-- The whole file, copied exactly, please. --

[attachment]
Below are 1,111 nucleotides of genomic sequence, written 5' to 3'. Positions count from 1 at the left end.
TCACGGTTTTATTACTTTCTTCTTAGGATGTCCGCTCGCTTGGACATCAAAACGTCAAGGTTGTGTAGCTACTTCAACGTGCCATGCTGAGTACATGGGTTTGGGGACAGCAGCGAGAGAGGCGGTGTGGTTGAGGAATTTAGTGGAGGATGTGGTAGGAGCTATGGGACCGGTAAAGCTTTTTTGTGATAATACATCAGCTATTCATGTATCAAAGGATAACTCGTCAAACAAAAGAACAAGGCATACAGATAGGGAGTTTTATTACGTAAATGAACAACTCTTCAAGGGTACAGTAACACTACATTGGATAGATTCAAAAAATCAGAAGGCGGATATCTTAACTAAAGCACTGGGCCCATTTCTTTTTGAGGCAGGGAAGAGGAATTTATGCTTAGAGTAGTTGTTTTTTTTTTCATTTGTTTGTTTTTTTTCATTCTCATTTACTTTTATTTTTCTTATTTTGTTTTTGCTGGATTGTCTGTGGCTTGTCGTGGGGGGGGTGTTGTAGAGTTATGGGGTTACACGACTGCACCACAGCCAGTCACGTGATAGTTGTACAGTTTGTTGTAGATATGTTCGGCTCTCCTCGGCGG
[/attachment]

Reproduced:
Below are 1,111 nucleotides of genomic sequence, written 5' to 3'. Positions count from 1 at the left end.
TCACGGTTTTATTACTTTCTTCTTAGGATGTCCGCTCGCTTGGACATCAAAACGTCAAGGTTGTGTAGCTACTTCAACGTGCCATGCTGAGTACATGGGTTTGGGGACAGCAGCGAGAGAGGCGGTGTGGTTGAGGAATTTAGTGGAGGATGTGGTAGGAGCTATGGGACCGGTAAAGCTTTTTTGTGATAATACATCAGCTATTCATGTATCAAAGGATAACTCGTCAAACAAAAGAACAAGGCATACAGATAGGGAGTTTTATTACGTAAATGAACAACTCTTCAAGGGTACAGTAACACTACATTGGATAGATTCAAAAAATCAGAAGGCGGATATCTTAACTAAAGCACTGGGCCCATTTCTTTTTGAGGCAGGGAAGAGGAATTTATGCTTAGAGTAGTTGTTTTTTTTTTCATTTGTTTGTTTTTTTTCATTCTCATTTACTTTTATTTTTCTTATTTTGTTTTTGCTGGATTGTCTGTGGCTTGTCGTGGGGGGGGTGTTGTAGAGTTATGGGGTTACACGACTGCACCACAGCCAGTCACGTGATAGTTGTACAGTTTGTTGTAGATATGTTCGGCTCTCCTCGGCGG